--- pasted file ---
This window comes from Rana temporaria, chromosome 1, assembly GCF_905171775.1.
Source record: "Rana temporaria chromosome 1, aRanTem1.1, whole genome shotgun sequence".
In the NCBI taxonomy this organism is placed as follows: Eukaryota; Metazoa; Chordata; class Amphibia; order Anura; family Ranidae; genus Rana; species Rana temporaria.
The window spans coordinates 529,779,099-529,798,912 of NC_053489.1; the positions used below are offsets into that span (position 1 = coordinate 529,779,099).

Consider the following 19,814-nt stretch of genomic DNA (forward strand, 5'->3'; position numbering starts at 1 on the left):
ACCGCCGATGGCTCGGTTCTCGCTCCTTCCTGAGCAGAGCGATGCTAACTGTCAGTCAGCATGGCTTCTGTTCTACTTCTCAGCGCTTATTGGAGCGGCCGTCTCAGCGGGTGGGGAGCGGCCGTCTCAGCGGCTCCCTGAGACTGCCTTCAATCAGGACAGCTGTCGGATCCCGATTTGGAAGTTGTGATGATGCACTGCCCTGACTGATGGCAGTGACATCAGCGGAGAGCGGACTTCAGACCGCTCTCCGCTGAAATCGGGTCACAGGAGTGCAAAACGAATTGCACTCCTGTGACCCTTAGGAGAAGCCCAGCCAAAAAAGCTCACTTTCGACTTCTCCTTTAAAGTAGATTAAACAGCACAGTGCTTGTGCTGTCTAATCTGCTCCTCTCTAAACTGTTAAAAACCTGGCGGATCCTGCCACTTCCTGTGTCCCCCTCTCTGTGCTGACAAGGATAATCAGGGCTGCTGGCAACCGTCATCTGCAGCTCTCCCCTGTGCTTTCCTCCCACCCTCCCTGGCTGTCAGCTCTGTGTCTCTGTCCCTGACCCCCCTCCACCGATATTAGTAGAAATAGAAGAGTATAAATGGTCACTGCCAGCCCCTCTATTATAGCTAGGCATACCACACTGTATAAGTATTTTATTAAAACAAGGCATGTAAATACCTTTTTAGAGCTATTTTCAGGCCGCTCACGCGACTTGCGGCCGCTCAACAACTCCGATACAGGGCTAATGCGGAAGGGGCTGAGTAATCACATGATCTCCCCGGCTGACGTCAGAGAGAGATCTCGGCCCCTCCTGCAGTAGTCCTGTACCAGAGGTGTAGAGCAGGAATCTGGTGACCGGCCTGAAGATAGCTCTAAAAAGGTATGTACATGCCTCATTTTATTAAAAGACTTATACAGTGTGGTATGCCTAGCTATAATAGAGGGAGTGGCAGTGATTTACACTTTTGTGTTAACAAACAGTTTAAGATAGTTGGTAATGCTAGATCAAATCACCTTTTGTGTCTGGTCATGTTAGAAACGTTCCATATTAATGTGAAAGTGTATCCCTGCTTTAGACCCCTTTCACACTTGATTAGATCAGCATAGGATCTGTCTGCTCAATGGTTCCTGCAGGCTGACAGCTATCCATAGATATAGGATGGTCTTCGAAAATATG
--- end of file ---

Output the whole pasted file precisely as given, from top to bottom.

This window comes from Rana temporaria, chromosome 1, assembly GCF_905171775.1.
Source record: "Rana temporaria chromosome 1, aRanTem1.1, whole genome shotgun sequence".
In the NCBI taxonomy this organism is placed as follows: Eukaryota; Metazoa; Chordata; class Amphibia; order Anura; family Ranidae; genus Rana; species Rana temporaria.
The window spans coordinates 529,779,099-529,798,912 of NC_053489.1; the positions used below are offsets into that span (position 1 = coordinate 529,779,099).

Consider the following 19,814-nt stretch of genomic DNA (forward strand, 5'->3'; position numbering starts at 1 on the left):
ACCGCCGATGGCTCGGTTCTCGCTCCTTCCTGAGCAGAGCGATGCTAACTGTCAGTCAGCATGGCTTCTGTTCTACTTCTCAGCGCTTATTGGAGCGGCCGTCTCAGCGGGTGGGGAGCGGCCGTCTCAGCGGCTCCCTGAGACTGCCTTCAATCAGGACAGCTGTCGGATCCCGATTTGGAAGTTGTGATGATGCACTGCCCTGACTGATGGCAGTGACATCAGCGGAGAGCGGACTTCAGACCGCTCTCCGCTGAAATCGGGTCACAGGAGTGCAAAACGAATTGCACTCCTGTGACCCTTAGGAGAAGCCCAGCCAAAAAAGCTCACTTTCGACTTCTCCTTTAAAGTAGATTAAACAGCACAGTGCTTGTGCTGTCTAATCTGCTCCTCTCTAAACTGTTAAAAACCTGGCGGATCCTGCCACTTCCTGTGTCCCCCTCTCTGTGCTGACAAGGATAATCAGGGCTGCTGGCAACCGTCATCTGCAGCTCTCCCCTGTGCTTTCCTCCCACCCTCCCTGGCTGTCAGCTCTGTGTCTCTGTCCCTGACCCCCCTCCACCGATATTAGTAGAAATAGAAGAGTATAAATGGTCACTGCCAGCCCCTCTATTATAGCTAGGCATACCACACTGTATAAGTATTTTATTAAAACAAGGCATGTAAATACCTTTTTAGAGCTATTTTCAGGCCGCTCACGCGACTTGCGGCCGCTCAACAACTCCGATACAGGGCTAATGCGGAAGGGGCTGAGTAATCACATGATCTCCCCGGCTGACGTCAGAGAGAGATCTCGGCCCCTCCTGCAGTAGTCCTGTACCAGAGGTGTAGAGCAGGAATCTGGTGACCGGCCTGAAGATAGCTCTAAAAAGGTATGTACATGCCTCATTTTATTAAAAGACTTATACAGTGTGGTATGCCTAGCTATAATAGAGGGAGTGGCAGTGATTTACACTTTTGTGTTAACAAACAGTTTAAGATAGTTGGTAATGCTAGATCAAATCACCTTTTGTGTCTGGTCATGTTAGAAACGTTCCATATTAATGTGAAAGTGTATCCCTGCTTTAGACCCCTTTCACACTTGATTAGATCAGCATAGGATCTGTCTGCTCAATGGTTCCTGCAGGCTGACAGCTATCCATAGATATAGGATGGTCTTCGAAAATATG